Through the Moleskine Foundation and WikiAfrica, students are trying to address the lack of information about Africa on Wikipedia.
Wikipedia, one of the most well-known and frequently visited sites on the internet today, is celebrating the 20th anniversary of its founding in 2001 by Jimmy Wales and Larry Sanger. The site has more than 56 million articles in 321 languages, but the site’s creators are using the anniversary as an opportunity to highlight one of the biggest criticisms of the site: the lack of information about Africa.
Wikipedia is the 10th-most visited site on earth, but in an interview, Adama Sanneh, co-founder and CEO of the Moleskine Foundation, explained that there are more entries about the City of Paris than about the entire African continent.
To address this problem, Wikipedia has worked with Sanneh, the Moleskine Foundation and thousands of young people across the continent to add more information about the dozens of countries and cultures across Africa.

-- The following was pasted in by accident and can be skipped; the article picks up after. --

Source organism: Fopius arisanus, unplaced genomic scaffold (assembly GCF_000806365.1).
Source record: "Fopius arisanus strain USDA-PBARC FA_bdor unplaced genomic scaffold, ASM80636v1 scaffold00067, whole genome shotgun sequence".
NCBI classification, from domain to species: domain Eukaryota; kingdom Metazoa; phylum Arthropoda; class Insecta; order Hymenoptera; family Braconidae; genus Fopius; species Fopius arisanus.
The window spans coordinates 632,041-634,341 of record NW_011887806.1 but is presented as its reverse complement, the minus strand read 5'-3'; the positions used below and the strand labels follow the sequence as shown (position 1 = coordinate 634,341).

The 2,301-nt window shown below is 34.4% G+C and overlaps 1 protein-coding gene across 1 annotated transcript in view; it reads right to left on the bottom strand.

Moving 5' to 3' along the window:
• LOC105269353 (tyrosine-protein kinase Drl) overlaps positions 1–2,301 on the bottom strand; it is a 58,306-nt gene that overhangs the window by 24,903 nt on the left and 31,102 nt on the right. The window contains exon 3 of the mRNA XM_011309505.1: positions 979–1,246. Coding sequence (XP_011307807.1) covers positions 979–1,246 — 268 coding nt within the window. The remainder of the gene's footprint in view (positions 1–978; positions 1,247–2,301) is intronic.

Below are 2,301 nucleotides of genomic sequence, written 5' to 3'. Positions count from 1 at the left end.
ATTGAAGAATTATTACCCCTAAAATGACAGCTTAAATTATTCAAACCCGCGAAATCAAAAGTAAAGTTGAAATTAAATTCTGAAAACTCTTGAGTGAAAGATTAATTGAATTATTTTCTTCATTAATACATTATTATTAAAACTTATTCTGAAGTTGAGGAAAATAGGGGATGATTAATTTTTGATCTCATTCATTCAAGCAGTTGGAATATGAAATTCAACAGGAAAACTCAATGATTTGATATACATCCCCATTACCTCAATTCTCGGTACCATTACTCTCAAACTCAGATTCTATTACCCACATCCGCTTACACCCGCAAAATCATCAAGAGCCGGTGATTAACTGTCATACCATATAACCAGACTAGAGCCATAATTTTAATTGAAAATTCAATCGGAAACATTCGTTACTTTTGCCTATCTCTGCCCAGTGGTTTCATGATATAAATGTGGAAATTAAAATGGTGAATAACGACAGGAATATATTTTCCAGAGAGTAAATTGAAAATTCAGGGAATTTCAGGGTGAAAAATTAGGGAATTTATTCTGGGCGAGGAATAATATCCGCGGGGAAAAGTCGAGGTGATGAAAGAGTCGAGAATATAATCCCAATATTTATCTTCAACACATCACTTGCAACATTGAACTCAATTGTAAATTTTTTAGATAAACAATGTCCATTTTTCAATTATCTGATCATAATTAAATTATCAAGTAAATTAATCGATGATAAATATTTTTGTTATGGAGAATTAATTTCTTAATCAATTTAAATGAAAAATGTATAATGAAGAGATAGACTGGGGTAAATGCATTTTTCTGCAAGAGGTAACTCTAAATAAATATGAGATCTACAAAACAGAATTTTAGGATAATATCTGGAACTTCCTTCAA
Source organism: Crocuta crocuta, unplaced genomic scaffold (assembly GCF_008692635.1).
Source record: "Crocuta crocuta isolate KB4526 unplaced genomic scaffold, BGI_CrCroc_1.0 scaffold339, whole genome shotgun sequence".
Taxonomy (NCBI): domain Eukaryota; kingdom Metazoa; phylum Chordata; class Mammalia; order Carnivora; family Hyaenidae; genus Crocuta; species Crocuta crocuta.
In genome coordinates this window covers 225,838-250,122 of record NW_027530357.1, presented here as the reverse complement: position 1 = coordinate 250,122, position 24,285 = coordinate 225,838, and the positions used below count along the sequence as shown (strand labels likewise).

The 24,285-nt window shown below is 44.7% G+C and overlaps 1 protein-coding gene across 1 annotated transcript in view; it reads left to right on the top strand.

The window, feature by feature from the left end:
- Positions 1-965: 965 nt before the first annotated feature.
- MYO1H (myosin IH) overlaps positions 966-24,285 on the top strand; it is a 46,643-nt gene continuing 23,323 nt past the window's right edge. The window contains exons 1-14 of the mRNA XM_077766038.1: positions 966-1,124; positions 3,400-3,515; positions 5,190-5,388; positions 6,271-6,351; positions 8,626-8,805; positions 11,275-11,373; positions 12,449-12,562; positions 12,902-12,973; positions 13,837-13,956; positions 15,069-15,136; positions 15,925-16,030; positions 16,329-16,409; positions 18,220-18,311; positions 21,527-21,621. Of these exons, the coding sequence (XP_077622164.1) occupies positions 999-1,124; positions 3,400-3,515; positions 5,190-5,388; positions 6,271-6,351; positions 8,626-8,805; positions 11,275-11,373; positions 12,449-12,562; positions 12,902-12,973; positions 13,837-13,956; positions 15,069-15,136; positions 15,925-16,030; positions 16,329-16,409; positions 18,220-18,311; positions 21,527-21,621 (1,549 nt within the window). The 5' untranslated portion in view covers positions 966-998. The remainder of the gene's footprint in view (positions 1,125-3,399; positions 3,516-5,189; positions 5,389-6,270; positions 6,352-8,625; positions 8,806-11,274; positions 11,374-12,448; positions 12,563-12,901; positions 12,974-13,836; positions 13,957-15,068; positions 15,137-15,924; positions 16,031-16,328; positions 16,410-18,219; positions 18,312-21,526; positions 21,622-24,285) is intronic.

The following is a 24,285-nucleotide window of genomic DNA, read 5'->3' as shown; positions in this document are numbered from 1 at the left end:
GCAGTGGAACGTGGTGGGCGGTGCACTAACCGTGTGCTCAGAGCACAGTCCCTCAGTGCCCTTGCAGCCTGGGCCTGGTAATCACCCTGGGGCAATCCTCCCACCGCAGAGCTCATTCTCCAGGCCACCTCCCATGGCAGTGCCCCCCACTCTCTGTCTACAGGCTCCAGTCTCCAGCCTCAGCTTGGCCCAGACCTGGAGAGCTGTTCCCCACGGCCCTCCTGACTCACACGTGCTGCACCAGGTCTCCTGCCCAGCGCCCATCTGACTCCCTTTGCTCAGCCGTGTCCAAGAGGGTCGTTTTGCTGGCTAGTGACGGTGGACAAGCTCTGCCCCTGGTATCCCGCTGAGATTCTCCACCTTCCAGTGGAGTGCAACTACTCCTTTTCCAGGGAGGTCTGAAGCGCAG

In an interview, Sanneh said young Africans are now creating, expanding and enhancing Wikipedia content about Africa into more than 17 African languages including Swahili, Igbo and Yoruba. Much of this new information includes lifesaving COVID-19 content related to vaccination and social distancing.
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The Moleskine Foundation’s WikiAfrica Education initiative immerses young people in experiences that combine knowledge and activism, inspiring them to participate in the production of knowledge, rather than just its consumption.
Sanneh said that since helping to launch WikiAfrica in 2006 with a number of different groups, it has generated over 40,000 Wikipedia contributions, and over 200 articles in 18 languages about COVID-19 in the past year alone. Sanneh, the son of an Italian mother and a Senegalese/Gambian father, has lived on both continents, and said misconceptions and misinformation about Africa shape the way the world sees the continent—and even how Africans see themselves.
“We’re missing a tremendous opportunity to tell the story from the perspective of the protagonist and really develop more language, more possibilities, more imagination. People on the continent don’t see themselves reflected online. I grew up in Italy where, as a minority, I didn’t exist. There is nothing online that can reflect my experience,” Sanneh said.